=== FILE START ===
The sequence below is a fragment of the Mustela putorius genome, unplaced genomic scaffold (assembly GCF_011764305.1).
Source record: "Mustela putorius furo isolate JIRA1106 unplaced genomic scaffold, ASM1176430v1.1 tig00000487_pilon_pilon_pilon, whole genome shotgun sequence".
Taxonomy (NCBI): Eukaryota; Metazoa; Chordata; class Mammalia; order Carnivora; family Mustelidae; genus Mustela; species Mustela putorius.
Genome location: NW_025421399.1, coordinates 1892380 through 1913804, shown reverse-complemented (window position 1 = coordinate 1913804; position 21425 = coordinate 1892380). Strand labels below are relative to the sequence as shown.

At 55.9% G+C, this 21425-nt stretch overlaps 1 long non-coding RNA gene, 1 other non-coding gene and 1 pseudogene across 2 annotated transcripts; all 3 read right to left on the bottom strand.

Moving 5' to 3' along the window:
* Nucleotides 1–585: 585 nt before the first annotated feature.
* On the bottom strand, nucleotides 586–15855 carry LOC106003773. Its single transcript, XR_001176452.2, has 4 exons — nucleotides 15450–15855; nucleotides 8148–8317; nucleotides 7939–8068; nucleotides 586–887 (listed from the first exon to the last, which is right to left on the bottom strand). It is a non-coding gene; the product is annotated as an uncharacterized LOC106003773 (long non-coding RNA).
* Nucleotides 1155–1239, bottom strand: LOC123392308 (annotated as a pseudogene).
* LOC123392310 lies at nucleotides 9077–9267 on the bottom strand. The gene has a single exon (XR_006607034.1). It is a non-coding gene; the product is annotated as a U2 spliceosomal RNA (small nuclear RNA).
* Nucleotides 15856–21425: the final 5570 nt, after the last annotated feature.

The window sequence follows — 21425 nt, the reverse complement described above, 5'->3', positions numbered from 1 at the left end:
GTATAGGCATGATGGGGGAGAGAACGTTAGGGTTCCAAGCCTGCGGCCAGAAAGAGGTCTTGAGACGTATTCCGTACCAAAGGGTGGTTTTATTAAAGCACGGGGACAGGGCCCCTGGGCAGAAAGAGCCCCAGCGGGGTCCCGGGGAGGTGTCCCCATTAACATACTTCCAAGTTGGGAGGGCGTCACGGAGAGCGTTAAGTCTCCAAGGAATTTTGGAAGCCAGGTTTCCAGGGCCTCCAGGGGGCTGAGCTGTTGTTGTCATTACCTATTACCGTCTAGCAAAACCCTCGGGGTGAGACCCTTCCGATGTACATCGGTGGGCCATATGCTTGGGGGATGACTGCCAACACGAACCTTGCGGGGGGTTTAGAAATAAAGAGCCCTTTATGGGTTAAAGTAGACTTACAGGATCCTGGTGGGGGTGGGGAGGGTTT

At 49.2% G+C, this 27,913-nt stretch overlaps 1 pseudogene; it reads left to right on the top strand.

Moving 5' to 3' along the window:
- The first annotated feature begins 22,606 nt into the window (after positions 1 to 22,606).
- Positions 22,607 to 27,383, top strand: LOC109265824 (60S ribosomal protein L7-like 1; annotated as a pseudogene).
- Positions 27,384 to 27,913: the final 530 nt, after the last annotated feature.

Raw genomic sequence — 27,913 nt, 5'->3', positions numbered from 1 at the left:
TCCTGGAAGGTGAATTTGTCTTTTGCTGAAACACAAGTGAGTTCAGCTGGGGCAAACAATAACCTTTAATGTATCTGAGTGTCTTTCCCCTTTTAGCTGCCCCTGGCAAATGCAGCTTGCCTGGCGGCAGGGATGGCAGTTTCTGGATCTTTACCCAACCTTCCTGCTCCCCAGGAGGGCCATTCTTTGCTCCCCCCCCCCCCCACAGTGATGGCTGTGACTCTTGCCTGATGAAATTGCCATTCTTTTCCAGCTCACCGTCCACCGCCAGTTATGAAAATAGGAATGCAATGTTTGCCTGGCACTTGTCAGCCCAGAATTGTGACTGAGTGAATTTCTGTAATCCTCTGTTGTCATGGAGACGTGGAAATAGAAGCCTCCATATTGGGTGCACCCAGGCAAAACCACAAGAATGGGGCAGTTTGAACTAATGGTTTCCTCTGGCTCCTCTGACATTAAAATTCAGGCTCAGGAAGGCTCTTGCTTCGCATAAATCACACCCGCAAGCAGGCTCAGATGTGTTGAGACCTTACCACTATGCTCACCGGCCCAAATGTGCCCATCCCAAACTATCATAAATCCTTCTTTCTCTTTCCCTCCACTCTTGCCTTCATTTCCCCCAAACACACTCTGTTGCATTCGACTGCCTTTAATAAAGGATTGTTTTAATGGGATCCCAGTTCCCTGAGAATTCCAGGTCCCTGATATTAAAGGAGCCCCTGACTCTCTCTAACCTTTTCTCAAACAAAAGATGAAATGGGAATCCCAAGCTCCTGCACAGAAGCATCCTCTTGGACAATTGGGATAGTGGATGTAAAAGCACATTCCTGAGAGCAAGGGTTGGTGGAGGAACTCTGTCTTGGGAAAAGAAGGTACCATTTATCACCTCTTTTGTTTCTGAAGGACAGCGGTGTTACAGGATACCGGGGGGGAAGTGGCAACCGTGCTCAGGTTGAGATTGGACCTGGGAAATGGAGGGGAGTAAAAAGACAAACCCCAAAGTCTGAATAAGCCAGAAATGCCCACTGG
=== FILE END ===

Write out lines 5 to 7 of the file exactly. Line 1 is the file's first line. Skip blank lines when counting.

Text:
At 55.9% G+C, this 21425-nt stretch overlaps 1 long non-coding RNA gene, 1 other non-coding gene and 1 pseudogene across 2 annotated transcripts; all 3 read right to left on the bottom strand.

Moving 5' to 3' along the window:
* Nucleotides 1–585: 585 nt before the first annotated feature.